During the first 54 months of the project:
We have conducted five exhaustive surveys (2016-2020) of the six natural populations occurring in the fragmented habitat of the abandoned saltmarsh between Peyriac de Mer and Bages in Southern France and characterized 15000 plants in natural populations (phenotype, geographic coordinates, 25 genetic [microsatellite] marker genotypes, microenvironment on the basis of photos). We have mapped the geographic patches were environmental conditions are more likely to be shared (e.g. open habitat on rocks, grassland). We are currently constructing the pedigree by genetically assigning parenthood to reach 3000 plants included in a highly reliable pedigree.
Experiments in controlled conditions allowed us to expose plants to different treatments (different levels of shade exposure and climate conditions). Experiments conducted in natural conditions were used to identify traits that might be involved with snapdragon plant adaptive evolution. Other experiments conducted in more controlled conditions (greenhouse and growth chambers) were conducted to test for an epigenetic basis of trait variation, with a focus on the developmental response to shade of snapdragon plants. We used Antirrhinum majus highly inbred lines and Arabidopsis thaliana Recombinant Inbred Lines, where the genome was fixed by generations of self-fertilization into a homozygous state, to investigate fundamental ecological and evolutionary mechanisms related to epigenetic trait variation.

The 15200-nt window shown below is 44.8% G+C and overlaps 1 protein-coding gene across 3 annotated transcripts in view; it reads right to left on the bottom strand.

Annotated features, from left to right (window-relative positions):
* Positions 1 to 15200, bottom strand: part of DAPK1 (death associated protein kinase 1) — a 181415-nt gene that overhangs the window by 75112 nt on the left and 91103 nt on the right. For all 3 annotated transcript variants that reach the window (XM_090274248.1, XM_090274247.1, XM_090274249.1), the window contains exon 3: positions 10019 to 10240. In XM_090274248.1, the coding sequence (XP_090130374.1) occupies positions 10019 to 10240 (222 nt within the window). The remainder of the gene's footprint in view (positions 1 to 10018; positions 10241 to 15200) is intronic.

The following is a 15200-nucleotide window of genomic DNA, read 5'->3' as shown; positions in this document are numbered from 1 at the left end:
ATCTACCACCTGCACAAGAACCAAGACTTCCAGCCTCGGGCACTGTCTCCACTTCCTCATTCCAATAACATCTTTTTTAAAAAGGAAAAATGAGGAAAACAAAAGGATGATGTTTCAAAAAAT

In terms of results linked to the study of natural populations (WP1-2-3), we have obtained preliminary results and are extending the datasets to reach an acceptable level of statistical power and prepare scientific publications. These results indicate low connectivity between fragmented populations, heterogeneous selection, and low genetic heritability for fitness related traits.
In terms of results linked to experimental approaches (WP4), we have obtained several results that were published or submitted for publication. These results show that snapdragon plants exhibit strong phenotypic plasticity in response to shade (SLA, stem elongation in response to shade, etc.). Although we detected a strong phenotypic response, and detected some epigenetic changes in methylation patterns, our findings collectively point out towards an only small potential epigenetic variation associated with the snapdragon plant response to shade.